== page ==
p. 422: "I'm not jealous because you made some money. It's because if those men are willing to pay that kind of money to you, Kazue, they must be the t
p. 422: "I'm not jealous because you made some money. It's because if those men are willing to pay that kind of money to you, Kazue, they must be the type who like monsters. I mean, you're ugly too. If some kid came across you in the dark, you can be sure he'd burst into tears. And you don't have much of a future. You're just going to keep falling lower and lower. You're going to have to quit your job at the firm before long because no one's going to be able to bear looking at you." Yuriko's eyes glittered. I may have been a rock-bottom whore but the thought of slipping even lower frightened me. According to Yuriko's prophecy, at some point a monster-loving man would appear and kill me. I wonder if I'd be killed by Zhang. I remembered the humiliation I'd felt when he tossed me aside after sex. He hated me. He hated sex. But he liked monsters.
p. 467: Women have only one reason for turning to prostitution. It's hatred for others, for the rest of the world. Not doubt this is incredibly sad, but then men have the capacity for countering such feelings in a woman. Still, if sex is the only way to dissolve these feelings, then men and women really are pathetic.
Utter brilliance. An angry social commentary on the elitism and misogyny embedded in Japanese society. Grotesque is categorized as a crime novel but I think it's written in too unconventional of a way to be considered that. I have to say that this is one of the bleakest and most pessimistic novels I've ever read. It's a great story to read over Christmas. :)
The ending was weak in comparison to the rest of the novel due to the decision by the American publisher to censor a part of the novel that involves underage male prostitution - a rather gross display of double standards, I have to say. (view spoiler)[Because this part has been omitted, the actions of the narrator (Yuriko's older sister) at the end do not make much sense. (hide spoiler)] ...more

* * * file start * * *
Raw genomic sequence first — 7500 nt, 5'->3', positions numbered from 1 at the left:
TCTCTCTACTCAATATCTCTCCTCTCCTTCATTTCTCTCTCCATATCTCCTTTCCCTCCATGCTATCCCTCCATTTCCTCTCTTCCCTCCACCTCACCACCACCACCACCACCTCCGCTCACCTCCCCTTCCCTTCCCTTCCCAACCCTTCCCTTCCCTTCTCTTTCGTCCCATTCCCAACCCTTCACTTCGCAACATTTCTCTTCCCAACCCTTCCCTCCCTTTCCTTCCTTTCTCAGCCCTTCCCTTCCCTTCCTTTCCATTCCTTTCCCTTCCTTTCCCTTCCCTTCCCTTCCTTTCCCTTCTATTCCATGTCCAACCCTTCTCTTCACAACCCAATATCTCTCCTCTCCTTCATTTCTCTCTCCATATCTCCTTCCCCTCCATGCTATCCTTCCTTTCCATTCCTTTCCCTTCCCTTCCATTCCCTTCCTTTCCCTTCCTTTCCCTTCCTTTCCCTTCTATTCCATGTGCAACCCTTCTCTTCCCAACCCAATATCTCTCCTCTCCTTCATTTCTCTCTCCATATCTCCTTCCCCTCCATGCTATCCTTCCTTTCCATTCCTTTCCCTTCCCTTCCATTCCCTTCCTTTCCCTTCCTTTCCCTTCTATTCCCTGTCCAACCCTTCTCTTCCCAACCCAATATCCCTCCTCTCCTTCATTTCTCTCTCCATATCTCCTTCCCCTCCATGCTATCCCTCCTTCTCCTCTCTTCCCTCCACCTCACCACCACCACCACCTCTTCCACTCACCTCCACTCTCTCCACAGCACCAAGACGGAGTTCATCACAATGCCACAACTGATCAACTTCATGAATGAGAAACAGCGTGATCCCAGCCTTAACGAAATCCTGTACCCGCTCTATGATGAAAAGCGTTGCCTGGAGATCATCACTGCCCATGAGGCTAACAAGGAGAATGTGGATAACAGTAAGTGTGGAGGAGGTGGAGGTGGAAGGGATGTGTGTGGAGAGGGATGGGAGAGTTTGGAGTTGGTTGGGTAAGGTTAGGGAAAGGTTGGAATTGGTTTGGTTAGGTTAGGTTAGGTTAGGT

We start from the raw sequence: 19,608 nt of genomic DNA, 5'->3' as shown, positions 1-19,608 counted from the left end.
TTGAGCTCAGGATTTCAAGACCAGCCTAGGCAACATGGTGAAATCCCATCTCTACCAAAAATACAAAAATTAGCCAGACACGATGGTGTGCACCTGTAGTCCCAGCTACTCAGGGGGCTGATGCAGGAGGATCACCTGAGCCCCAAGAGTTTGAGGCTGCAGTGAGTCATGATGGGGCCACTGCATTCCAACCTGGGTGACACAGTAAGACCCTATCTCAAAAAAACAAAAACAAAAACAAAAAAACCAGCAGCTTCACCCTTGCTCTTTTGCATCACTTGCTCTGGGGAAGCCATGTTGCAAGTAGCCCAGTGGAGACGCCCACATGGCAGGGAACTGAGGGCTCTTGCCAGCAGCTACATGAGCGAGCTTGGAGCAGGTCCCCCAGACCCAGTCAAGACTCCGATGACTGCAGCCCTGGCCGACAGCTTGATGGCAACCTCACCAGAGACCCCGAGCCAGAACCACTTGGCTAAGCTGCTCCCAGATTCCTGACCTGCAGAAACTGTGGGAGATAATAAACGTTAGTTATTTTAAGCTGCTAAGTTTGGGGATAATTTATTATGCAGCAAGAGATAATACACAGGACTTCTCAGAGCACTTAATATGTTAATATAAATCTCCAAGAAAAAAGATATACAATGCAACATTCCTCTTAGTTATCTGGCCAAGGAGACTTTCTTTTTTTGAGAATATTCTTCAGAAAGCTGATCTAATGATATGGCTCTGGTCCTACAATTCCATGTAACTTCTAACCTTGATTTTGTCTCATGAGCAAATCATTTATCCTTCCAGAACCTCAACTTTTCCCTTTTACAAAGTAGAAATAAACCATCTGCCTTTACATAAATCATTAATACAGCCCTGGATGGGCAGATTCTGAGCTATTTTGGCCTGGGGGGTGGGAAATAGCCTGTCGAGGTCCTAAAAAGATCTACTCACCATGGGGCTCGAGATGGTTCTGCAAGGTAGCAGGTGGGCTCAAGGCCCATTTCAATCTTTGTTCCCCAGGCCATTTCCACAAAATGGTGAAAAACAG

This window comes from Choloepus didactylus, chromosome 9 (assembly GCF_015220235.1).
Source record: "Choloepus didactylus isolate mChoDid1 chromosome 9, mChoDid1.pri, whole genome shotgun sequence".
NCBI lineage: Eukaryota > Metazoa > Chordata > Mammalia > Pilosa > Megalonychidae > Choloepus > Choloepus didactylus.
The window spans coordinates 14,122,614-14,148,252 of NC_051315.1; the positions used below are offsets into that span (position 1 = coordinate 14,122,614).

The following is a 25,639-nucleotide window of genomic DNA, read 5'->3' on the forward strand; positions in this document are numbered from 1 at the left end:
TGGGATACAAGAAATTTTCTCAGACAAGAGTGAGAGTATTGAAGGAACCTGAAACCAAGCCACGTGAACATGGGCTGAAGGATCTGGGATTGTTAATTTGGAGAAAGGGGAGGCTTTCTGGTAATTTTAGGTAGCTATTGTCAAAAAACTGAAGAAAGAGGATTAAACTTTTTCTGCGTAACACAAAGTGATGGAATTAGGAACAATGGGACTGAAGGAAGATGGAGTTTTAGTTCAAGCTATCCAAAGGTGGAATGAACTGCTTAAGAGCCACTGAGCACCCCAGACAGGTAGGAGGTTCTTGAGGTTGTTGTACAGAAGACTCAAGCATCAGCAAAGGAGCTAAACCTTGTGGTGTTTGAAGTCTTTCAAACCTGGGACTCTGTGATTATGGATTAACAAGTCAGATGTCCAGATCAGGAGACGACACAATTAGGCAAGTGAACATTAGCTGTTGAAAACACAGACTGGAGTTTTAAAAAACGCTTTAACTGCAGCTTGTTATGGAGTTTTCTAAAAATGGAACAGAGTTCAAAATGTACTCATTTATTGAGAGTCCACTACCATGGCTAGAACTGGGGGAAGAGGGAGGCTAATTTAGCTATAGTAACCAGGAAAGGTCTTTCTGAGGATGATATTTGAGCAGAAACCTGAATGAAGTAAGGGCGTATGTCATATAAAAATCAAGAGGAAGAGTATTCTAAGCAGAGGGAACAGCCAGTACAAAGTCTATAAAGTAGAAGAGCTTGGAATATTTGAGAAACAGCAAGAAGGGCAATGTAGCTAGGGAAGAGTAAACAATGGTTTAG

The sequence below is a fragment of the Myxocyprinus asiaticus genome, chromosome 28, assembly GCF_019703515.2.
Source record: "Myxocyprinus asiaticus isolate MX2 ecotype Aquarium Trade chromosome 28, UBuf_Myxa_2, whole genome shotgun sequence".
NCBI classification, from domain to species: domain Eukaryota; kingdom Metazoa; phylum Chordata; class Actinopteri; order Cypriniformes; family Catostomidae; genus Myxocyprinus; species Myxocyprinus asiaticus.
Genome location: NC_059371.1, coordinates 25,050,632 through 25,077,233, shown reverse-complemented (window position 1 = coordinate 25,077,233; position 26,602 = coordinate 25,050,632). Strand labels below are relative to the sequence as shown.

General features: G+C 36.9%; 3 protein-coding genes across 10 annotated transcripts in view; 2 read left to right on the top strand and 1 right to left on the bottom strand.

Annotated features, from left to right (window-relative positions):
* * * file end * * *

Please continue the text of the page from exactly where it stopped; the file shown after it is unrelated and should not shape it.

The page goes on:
The 20-year-old narrator Kenji, who shows foreign male sex tourists around Tokyo, has a seriously superhuman sense of self-preservation. I really enjoThe 20-year-old narrator Kenji, who shows foreign male sex tourists around Tokyo, has a seriously superhuman sense of self-preservation. I really enjoyed this book. The title completely sold me, for one thing, and then there's a blurb on the back cover from one of the former members of Cibo Matto! Oh, the late 90s. Anyway, though there was a lot of sex, gore, and violence (and this is the selling point of the novel, judging from the cover), but these sexploitative things are actually secondary to the social commentary on the loneliness of people in these highly developed countries - Japanese society, American society, on how the Japanese view foreigners and vice-versa. Seriously compelling stuff. I took off a star because I found the ending generally unsatisfying and the creepy American tourist too cartoonish at times in his perversity. ...more
Some points: - Fun and brisk read with a slow build-up and an explosion of gore and uh, other bodily secretions at the end. - Ryu Murakami seems utterlySome points: - Fun and brisk read with a slow build-up and an explosion of gore and uh, other bodily secretions at the end. - Ryu Murakami seems utterly convinced of the moral degeneracy of modern Japanese society. Because he knows the books he wrote probably contributed to this. - Kind of misogynistic (maybe a Japanese kind of misogyny?) but with some interesting social commentary. - (view spoiler)[ The doggy. :( (hide spoiler)] - The ending was too abrupt for my liking. - (view spoiler)[If you become obsessed with some mysterious hot babe, listen to your friends who tell you to be careful, cuz that hot babe is a little creepy. Otherwise you might end up with your feet sawed off. (hide spoiler)] - I'd love to read more of the author's works but it appears that people keep stealing his books from my university library, those bastards. ...more
I won this book on Goodreads' First Reads giveaway. Thanks Goodreads!
Keigo Higashino won the Japanese equivalent of the National Book Award and the MaI won this book on Goodreads' First Reads giveaway. Thanks Goodreads!
Keigo Higashino won the Japanese equivalent of the National Book Award and the Man Booker Prize for this book, which is essentially a psychological crime thriller. The premise of the book is at first deceptively simple. A single mother kills her scumbag ex-husband in what is mostly self-defense. After the murder, as the mother and her teenage daughter stand there stunned, not knowing what to do next, the next door neighbor (a brilliant mathematician who happens to have a crush on the single mother) offers to help in the cover-up. There is a secondary storyline of the two police detectives (plus a physics professor who occasionally helps out in police investigations) who are investigating the murder.
This was a very very fast read for me; the book went down smooth like milk. I only have a few minor complaints, namely that the characters don't feel as fully fleshed out as they should have been. There could have easily been at least a hundred more pages for character development. But still, I give it four stars for entertaining me from the first to the last page. ...more